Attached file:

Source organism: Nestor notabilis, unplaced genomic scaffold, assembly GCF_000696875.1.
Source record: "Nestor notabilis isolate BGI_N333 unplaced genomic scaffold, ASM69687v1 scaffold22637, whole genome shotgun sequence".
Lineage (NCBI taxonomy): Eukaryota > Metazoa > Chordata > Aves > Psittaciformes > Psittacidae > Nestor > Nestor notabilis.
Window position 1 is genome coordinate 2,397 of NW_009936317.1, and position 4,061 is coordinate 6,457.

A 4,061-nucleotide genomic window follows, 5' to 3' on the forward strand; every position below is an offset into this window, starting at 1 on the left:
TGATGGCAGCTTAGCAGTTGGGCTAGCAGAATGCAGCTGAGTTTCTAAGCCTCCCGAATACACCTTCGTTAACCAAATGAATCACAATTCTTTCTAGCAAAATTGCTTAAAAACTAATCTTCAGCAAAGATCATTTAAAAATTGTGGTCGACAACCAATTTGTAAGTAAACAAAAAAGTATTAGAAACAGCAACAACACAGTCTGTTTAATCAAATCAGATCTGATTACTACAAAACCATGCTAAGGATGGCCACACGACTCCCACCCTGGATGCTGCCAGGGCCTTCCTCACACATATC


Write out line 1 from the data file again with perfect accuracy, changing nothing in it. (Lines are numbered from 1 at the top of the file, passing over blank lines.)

Source organism: Nestor notabilis, unplaced genomic scaffold, assembly GCF_000696875.1.